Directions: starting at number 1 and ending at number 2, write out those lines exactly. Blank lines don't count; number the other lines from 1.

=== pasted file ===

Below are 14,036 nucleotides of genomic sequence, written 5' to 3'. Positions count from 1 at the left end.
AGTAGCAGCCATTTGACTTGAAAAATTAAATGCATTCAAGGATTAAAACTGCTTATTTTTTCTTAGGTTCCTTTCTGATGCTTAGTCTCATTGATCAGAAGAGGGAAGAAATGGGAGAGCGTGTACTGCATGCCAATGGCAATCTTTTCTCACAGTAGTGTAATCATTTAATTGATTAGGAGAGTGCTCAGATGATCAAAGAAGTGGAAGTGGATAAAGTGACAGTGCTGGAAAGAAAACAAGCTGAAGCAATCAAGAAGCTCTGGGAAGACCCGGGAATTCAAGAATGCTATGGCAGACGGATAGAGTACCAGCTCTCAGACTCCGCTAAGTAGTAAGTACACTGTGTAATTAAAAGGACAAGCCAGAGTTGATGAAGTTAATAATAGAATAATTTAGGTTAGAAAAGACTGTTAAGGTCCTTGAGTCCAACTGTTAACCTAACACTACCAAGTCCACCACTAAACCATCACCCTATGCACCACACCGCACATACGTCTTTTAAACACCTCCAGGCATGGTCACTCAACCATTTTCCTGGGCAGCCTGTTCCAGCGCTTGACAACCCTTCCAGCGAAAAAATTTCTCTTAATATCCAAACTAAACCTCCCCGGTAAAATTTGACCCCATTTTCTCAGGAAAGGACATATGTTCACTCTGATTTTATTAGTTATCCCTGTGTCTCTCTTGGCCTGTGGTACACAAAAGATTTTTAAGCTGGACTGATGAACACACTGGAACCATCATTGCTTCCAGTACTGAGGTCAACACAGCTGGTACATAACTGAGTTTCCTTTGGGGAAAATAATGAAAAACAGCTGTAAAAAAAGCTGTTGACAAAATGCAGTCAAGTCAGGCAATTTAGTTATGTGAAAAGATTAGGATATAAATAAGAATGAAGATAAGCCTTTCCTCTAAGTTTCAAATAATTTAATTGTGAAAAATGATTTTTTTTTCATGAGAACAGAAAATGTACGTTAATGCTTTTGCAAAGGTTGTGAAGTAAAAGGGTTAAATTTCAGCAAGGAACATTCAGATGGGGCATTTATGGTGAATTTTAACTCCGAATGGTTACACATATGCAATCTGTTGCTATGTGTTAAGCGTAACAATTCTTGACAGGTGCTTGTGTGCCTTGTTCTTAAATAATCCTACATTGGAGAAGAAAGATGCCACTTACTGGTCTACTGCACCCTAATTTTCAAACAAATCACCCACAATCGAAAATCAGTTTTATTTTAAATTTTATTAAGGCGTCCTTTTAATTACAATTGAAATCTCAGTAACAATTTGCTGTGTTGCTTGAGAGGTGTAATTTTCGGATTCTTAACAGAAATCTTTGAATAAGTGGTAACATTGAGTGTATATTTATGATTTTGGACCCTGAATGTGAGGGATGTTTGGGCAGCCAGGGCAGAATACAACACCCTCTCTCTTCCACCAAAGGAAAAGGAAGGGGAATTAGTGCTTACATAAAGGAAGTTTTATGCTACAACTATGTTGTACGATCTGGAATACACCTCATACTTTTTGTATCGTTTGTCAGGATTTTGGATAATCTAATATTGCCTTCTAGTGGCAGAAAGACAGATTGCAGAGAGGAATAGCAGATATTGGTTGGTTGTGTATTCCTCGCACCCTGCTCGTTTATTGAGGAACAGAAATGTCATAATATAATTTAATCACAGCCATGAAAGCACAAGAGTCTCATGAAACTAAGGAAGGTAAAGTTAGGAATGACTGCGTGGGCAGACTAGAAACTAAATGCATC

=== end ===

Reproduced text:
Below are 14,036 nucleotides of genomic sequence, written 5' to 3'. Positions count from 1 at the left end.
AGTAGCAGCCATTTGACTTGAAAAATTAAATGCATTCAAGGATTAAAACTGCTTATTTTTTCTTAGGTTCCTTTCTGATGCTTAGTCTCATTGATCAGAAGAGGGAAGAAATGGGAGAGCGTGTACTGCATGCCAATGGCAATCTTTTCTCACAGTAGTGTAATCATTTAATTGATTAGGAGAGTGCTCAGATGATCAAAGAAGTGGAAGTGGATAAAGTGACAGTGCTGGAAAGAAAACAAGCTGAAGCAATCAAGAAGCTCTGGGAAGACCCGGGAATTCAAGAATGCTATGGCAGACGGATAGAGTACCAGCTCTCAGACTCCGCTAAGTAGTAAGTACACTGTGTAATTAAAAGGACAAGCCAGAGTTGATGAAGTTAATAATAGAATAATTTAGGTTAGAAAAGACTGTTAAGGTCCTTGAGTCCAACTGTTAACCTAACACTACCAAGTCCACCACTAAACCATCACCCTATGCACCACACCGCACATACGTCTTTTAAACACCTCCAGGCATGGTCACTCAACCATTTTCCTGGGCAGCCTGTTCCAGCGCTTGACAACCCTTCCAGCGAAAAAATTTCTCTTAATATCCAAACTAAACCTCCCCGGTAAAATTTGACCCCATTTTCTCAGGAAAGGACATATGTTCACTCTGATTTTATTAGTTATCCCTGTGTCTCTCTTGGCCTGTGGTACACAAAAGATTTTTAAGCTGGACTGATGAACACACTGGAACCATCATTGCTTCCAGTACTGAGGTCAACACAGCTGGTACATAACTGAGTTTCCTTTGGGGAAAATAATGAAAAACAGCTGTAAAAAAAGCTGTTGACAAAATGCAGTCAAGTCAGGCAATTTAGTTATGTGAAAAGATTAGGATATAAATAAGAATGAAGATAAGCCTTTCCTCTAAGTTTCAAATAATTTAATTGTGAAAAATGATTTTTTTTTCATGAGAACAGAAAATGTACGTTAATGCTTTTGCAAAGGTTGTGAAGTAAAAGGGTTAAATTTCAGCAAGGAACATTCAGATGGGGCATTTATGGTGAATTTTAACTCCGAATGGTTACACATATGCAATCTGTTGCTATGTGTTAAGCGTAACAATTCTTGACAGGTGCTTGTGTGCCTTGTTCTTAAATAATCCTACATTGGAGAAGAAAGATGCCACTTACTGGTCTACTGCACCCTAATTTTCAAACAAATCACCCACAATCGAAAATCAGTTTTATTTTAAATTTTATTAAGGCGTCCTTTTAATTACAATTGAAATCTCAGTAACAATTTGCTGTGTTGCTTGAGAGGTGTAATTTTCGGATTCTTAACAGAAATCTTTGAATAAGTGGTAACATTGAGTGTATATTTATGATTTTGGACCCTGAATGTGAGGGATGTTTGGGCAGCCAGGGCAGAATACAACACCCTCTCTCTTCCACCAAAGGAAAAGGAAGGGGAATTAGTGCTTACATAAAGGAAGTTTTATGCTACAACTATGTTGTACGATCTGGAATACACCTCATACTTTTTGTATCGTTTGTCAGGATTTTGGATAATCTAATATTGCCTTCTAGTGGCAGAAAGACAGATTGCAGAGAGGAATAGCAGATATTGGTTGGTTGTGTATTCCTCGCACCCTGCTCGTTTATTGAGGAACAGAAATGTCATAATATAATTTAATCACAGCCATGAAAGCACAAGAGTCTCATGAAACTAAGGAAGGTAAAGTTAGGAATGACTGCGTGGGCAGACTAGAAACTAAATGCATC